Today, there is an established juvenile justice system for juvenile offenders. And the major difference between juvenile and adult justice system is that justice proceedings for juvenile offenders are civil proceedings as opposed to being criminal. For the same reason, juvenile offenders are referred as delinquents and not criminals because of the civil nature of their proceedings. The decision to place juvenile offenders into formal court proceedings as well as whether they are placed on juvenile courts or adult courts depend on the age as well as the crime committed. In the United States, for example, a maximum age is set by the state for an individual to be considered as juvenille. Most states sets the maximum age at 18 while other states set their maximum at 16 or 17. Children below the age of 7 are automatically considered as incapable of doing a crime and despite the gravity of the offense, they are excused from being legally liable. Children aged 7 up to 14 is left for the judge to adjudicate whether they are guilty of a wrongdoing or not. If ever they are found guilty, children on these age bracket are sent to a juvenile court. On the other hand, children age 14 up to the maximum juvenile age can be tried in adult courts if the judge find the offender’s offense to be serious enough for juvenile court. Henious crimes and repeat offenders are usually the major reason why juveniles are transferred to adult court proceedings. On the other hand, minors can be arrested for offenses just by being a minor. Juvenile case records are also sealed while adult crime records are public.
Aside from these major differences between the juvenile and adult justice system, the rest of the rest of the constitutional rights that are enjoyed by adults also applies to juvenile offenders. Among the major similarities are: 1) the right to receive notice of charges; 2) the right to obtain legal counsel; 3) the right to confrontation and cross-examination; 4) the privilege against self-incrimination; 5) the right to receive a transcript of the proceedings; 6) and the right to have an appellate court review the lower court's decision .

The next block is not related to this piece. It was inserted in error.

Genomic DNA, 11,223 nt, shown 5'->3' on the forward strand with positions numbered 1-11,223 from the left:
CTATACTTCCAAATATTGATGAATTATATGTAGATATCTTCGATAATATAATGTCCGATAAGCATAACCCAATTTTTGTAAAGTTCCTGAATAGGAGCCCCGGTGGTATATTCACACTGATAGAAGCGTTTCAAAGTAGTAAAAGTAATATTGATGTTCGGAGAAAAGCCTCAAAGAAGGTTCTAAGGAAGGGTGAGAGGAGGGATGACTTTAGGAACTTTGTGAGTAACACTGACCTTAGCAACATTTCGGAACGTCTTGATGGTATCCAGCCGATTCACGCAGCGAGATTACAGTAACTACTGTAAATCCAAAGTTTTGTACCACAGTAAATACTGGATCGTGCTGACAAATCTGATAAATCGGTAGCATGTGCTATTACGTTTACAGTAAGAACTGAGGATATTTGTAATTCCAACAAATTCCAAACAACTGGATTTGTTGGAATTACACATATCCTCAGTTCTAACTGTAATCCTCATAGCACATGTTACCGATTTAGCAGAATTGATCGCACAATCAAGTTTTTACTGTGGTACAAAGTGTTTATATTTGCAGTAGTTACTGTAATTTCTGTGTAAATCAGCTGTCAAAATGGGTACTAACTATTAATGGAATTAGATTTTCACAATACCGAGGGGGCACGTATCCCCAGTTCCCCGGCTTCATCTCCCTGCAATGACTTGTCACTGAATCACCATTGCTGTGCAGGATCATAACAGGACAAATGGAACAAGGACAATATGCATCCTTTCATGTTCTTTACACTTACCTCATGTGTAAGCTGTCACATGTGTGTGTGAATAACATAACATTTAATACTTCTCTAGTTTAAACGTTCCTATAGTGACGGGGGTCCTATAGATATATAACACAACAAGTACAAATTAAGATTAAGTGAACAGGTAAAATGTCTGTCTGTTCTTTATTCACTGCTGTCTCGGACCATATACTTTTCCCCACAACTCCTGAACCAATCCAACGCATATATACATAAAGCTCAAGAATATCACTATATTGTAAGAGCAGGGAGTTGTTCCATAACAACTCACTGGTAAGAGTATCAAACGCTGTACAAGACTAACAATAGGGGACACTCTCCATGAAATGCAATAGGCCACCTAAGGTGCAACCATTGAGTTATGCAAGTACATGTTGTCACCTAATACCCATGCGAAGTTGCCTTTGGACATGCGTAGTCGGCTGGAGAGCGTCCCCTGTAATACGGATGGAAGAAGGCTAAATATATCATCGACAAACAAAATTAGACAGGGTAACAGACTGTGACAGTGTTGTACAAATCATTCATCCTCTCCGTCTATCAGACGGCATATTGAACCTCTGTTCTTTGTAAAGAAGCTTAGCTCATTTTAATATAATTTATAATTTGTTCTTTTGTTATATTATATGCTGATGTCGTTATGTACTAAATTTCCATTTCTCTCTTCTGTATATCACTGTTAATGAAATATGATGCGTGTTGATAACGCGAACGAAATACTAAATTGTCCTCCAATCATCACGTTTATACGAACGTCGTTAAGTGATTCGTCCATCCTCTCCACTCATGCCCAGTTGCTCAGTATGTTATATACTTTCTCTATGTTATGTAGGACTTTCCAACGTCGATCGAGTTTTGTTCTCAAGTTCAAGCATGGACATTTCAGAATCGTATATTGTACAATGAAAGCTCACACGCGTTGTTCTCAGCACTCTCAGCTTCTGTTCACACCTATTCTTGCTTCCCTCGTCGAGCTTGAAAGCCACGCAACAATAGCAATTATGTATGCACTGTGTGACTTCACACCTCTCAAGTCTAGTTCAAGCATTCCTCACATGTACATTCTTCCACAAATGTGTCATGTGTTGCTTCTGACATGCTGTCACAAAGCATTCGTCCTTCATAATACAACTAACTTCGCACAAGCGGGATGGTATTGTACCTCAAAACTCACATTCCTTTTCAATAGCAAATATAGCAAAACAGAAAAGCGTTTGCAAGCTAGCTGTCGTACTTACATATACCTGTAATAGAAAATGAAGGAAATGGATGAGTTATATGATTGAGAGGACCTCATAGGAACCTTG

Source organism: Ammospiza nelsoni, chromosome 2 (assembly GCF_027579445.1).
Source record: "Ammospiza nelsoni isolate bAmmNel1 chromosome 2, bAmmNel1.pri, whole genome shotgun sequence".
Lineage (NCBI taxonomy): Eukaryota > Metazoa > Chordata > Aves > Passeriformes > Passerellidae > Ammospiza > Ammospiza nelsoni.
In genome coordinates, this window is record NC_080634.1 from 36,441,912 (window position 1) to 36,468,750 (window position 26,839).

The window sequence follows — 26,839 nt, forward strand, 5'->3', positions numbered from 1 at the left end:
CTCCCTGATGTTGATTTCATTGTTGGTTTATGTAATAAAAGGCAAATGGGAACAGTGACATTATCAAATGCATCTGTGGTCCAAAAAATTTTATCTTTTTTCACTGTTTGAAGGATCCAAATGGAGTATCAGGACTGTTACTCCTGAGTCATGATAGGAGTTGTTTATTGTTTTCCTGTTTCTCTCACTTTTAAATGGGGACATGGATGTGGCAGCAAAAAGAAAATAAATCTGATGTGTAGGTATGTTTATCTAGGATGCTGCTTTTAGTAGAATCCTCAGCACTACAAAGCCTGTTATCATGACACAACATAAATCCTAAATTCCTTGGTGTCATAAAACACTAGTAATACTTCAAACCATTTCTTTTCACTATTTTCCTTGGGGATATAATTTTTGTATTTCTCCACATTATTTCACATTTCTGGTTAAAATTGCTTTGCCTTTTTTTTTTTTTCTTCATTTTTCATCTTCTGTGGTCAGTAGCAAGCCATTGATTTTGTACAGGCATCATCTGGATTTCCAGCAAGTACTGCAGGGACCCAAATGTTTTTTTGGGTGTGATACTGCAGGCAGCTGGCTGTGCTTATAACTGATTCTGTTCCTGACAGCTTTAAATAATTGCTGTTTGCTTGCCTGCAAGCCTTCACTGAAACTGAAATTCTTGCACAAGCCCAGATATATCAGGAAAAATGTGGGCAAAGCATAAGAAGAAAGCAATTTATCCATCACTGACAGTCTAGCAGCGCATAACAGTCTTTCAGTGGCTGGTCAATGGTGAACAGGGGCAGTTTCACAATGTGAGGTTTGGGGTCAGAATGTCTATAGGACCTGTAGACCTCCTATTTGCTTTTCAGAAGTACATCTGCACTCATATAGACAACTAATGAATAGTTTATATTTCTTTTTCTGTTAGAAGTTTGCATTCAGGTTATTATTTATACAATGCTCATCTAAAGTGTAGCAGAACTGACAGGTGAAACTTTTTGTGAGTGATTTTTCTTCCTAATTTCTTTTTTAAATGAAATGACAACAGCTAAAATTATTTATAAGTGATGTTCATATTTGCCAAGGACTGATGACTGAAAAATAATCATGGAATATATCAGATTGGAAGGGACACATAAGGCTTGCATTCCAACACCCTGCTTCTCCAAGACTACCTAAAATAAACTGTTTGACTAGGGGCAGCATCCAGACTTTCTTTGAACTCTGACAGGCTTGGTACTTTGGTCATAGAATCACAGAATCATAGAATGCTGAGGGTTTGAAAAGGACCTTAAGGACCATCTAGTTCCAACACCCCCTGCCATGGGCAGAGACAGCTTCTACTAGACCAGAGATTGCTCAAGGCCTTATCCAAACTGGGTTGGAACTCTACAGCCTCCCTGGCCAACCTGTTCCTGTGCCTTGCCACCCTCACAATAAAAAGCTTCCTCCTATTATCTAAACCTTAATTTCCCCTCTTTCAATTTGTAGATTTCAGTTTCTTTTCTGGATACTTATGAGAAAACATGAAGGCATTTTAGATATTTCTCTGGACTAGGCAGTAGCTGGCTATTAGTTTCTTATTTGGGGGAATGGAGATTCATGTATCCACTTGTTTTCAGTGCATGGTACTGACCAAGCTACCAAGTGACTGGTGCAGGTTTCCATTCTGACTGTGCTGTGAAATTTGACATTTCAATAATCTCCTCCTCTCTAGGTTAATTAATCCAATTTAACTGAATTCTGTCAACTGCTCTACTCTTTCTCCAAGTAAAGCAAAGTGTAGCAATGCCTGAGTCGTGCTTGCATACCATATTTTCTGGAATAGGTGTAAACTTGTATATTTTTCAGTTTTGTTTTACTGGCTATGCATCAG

Over the years, debates regarding how juveniles should be tried in court are not uncommon but still, the notion that minors are incapable of committing crime is prevalent, which led to the development of a juvenile justice system that is aimed at rehabilitation as opposed to punishment. Most would argue that society has a moral and ethical obligation towards minors; to train them and to ensure that they mature as responsible elements of society. However, recent issues regarding juvenile delinquency related to the increased rate and heneiousness of the crimes that they commit places attention to the difference between the juvenile and adult justice system. For the same reason, the juvenile justice system has evolved into a formal proceeding that has an element of adult justice system but different in some aspects.
Brown, R., Novak, K., & Frank, J. (2009). Identifying variation in police officer behavior between juveniles and adults. Retrieved February 2015, from http://www.uncfsu.edu/: http://www.uncfsu.edu/Documents/Criminal-Justice/Brown6.pdf
Crofts, T. (n.d.). Lagging behind Europe: The criminalisation of children in England. Retrieved February 2015, from http://www.sbc.org.pl/: http://www.sbc.org.pl/Content/11993/crofts.pdf
Dialogue on Youth and Justice. (n.d.). The History of Juvenile Justice. Retrieved February 2015, from http://www.americanbar.org/: http://www.americanbar.org/content/dam/aba/migrated/publiced/features/DYJpart1.authcheckdam.pdf
Legal Information Institute. (n.d.). JUVENILE JUSTICE. Retrieved February 2015, from http://www.law.cornell.edu/: http://www.law.cornell.edu/wex/juvenile_justice
Michon, K. (n.d.). Juvenile Court: An Overview. Retrieved February 2015, from http://www.nolo.com/: http://www.nolo.com/legal-encyclopedia/juvenile-court-overview-32222.html
Richards, K. (2011, February). What makes juvenile offenders different from adult offenders? Retrieved February 2015, from http://www.aic.gov.au/: http://www.aic.gov.au/media_library/publications/tandi_pdf/tandi409.pdf
Simpson, A. (1976). Rehabilitation as the Justification of a Separate Juvenile Justice System. Retrieved February 2015, from http://scholarship.law.berkeley.edu/: http://scholarship.law.berkeley.edu/cgi/viewcontent.cgi?article=2444&context=californialawreview
The Department of Juvenile Services. (n.d.). History of Juvenile Justice in the United States. Retrieved February 2015, from http://www.djs.state.md.us/: http://www.djs.state.md.us/history-us.asp
Wood, J., & Alleyne, E. (2010). Street gang theory and research: Where are we now and where do we go from here? Retrieved February 2015, from http://www.goccp.maryland.gov/: http://www.goccp.maryland.gov/msac/documents/gang-studies/gang-involvement-theory/Wood-Alleyne-2010.pdf